On Tuesday afternoon, Anthony Cortes and his father in law, David Hermann, were flounder fishing just 7 miles off of the coast of Atlantic City when they saw something they had never seen before...a massive 12 foot shark devouring a Bottlenose Dolphin.
Cortes, the fisherman who filmed the shark attack, told NBC40, "I've never seen a shark that big in my life up-close besides on ‘Shark Week,' that's it." David Hermann, another witness to the shark attack, said, "I've been out there hundreds of times and I've never seen anything like that before. It was amazing."
Cortes explained the incident by saying, "As we were drifting along fishing, we happened to see a 2 foot fin sticking up out of the water and we went over to the fish to inspect it and we got to see a spectacular image of a shark chewing apart a Bottlenose dolphin." Hermann added, "It was going around in a circle and then it would attack it and then it would go around in another circle and then attack it like that."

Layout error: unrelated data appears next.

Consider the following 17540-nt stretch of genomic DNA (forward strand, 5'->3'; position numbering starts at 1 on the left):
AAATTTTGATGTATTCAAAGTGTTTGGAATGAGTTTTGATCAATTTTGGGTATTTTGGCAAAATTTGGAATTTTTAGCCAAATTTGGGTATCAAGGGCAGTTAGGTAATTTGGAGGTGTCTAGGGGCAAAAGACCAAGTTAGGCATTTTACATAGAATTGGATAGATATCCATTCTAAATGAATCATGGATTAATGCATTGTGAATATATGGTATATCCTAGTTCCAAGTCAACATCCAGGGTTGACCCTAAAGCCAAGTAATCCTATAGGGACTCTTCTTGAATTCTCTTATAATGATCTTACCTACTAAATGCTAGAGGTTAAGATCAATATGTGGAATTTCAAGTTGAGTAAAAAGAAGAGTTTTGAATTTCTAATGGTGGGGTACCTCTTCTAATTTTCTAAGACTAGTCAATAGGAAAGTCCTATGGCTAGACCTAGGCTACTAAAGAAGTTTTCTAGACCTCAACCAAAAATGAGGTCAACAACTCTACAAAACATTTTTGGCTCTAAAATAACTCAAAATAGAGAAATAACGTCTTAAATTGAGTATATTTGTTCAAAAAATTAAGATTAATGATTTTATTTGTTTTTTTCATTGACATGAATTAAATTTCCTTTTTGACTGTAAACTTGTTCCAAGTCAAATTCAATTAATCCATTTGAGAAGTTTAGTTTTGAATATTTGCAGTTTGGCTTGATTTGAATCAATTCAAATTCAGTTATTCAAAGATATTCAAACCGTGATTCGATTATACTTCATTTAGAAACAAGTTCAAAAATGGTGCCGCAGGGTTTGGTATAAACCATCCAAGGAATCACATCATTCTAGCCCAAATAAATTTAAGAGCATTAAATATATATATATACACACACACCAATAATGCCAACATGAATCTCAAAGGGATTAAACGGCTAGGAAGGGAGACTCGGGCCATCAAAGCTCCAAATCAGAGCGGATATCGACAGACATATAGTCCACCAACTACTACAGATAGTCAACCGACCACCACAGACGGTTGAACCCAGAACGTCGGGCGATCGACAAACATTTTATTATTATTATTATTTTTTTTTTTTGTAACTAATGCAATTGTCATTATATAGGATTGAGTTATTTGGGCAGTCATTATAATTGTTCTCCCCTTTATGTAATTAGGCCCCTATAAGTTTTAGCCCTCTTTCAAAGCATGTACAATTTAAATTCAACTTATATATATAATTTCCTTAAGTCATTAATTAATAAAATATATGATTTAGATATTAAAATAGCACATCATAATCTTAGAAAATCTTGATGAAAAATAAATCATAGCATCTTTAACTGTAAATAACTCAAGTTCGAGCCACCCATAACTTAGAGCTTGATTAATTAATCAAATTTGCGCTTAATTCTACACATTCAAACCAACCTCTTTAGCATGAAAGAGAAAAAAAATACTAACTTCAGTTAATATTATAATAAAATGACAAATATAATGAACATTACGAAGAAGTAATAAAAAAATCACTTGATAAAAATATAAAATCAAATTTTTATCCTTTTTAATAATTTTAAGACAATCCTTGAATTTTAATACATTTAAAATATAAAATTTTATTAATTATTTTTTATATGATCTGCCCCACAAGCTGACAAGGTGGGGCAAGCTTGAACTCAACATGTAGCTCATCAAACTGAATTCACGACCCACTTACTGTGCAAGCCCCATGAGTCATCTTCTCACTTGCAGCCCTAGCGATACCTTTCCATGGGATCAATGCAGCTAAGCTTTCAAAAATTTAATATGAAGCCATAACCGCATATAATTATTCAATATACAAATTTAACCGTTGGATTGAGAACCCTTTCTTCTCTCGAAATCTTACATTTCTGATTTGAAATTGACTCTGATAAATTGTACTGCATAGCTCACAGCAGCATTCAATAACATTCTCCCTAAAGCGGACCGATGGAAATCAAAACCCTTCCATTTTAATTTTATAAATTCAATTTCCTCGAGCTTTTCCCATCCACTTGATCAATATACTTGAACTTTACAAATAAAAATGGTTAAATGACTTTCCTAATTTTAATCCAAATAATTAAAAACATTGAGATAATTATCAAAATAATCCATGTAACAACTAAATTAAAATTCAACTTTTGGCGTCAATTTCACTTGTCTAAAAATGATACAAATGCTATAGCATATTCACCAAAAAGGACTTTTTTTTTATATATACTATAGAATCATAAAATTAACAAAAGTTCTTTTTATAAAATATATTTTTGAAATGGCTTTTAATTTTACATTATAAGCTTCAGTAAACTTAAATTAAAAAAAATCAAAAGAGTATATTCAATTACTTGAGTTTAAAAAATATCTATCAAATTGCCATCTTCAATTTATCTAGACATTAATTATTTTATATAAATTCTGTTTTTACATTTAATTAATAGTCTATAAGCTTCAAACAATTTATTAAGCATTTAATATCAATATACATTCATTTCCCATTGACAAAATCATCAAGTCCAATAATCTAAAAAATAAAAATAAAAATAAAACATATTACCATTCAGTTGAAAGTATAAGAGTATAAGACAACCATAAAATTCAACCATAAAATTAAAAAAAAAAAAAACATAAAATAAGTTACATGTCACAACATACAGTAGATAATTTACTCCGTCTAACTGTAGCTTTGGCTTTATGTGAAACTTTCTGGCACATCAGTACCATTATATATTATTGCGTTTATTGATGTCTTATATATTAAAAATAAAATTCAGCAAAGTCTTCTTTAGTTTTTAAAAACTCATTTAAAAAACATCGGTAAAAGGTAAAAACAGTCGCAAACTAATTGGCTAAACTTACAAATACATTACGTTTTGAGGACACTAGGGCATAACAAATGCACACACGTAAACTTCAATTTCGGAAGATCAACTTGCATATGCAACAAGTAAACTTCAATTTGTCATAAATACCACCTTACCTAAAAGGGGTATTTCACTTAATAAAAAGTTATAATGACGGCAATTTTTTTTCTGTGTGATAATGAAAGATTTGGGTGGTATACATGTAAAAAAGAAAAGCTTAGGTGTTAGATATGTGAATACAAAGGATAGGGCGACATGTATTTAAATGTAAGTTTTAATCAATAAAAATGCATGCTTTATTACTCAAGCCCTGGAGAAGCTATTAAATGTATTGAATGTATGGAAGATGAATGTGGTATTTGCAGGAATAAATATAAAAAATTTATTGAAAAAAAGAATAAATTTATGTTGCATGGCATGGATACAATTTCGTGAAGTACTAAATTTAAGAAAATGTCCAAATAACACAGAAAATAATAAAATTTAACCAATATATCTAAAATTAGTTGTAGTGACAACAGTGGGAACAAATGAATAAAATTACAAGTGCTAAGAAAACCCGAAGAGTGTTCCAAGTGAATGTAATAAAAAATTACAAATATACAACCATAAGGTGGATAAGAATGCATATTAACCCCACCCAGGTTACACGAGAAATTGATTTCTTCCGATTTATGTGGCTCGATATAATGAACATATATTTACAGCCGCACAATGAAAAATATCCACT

Marine mammal experts are trying to determine what has caused 19 dead Bottlenose dolphins to wash up on New Jersey beaches in the last 19 days. Marine Mammal Stranding Center Director, Bob Schoelkopf, says the Great Egg Harbor Reef is a common place for animals to become tangled in fishing lines, attracting sharks, like the one seen in the video.
Schoelkopf said, "They end up drowning in that, and in fact, that's one of the problems that we have with these reefs is that these animals become entangled and drown - and that brings in the sharks to feed on them."
Cortes explained, "It was chomping on the flesh of the dolphin - it was pretty hideous."
The fishermen who filmed the incident estimated the shark to have been 12 to 13 feet in length. Hermann said, "It was the biggest shark I've ever seen out there. We thought maybe it was a Tiger shark but I think it was a Great White."
Officials with the Marine Mammal Stranding Center were unable to identify the species of shark based on the video.
They are urging any other fishermen who witness events like this one to contact the 24-hour stranding center hotline with a location of where they saw the incident so that the Coast Guard or other authorities can recover the animal.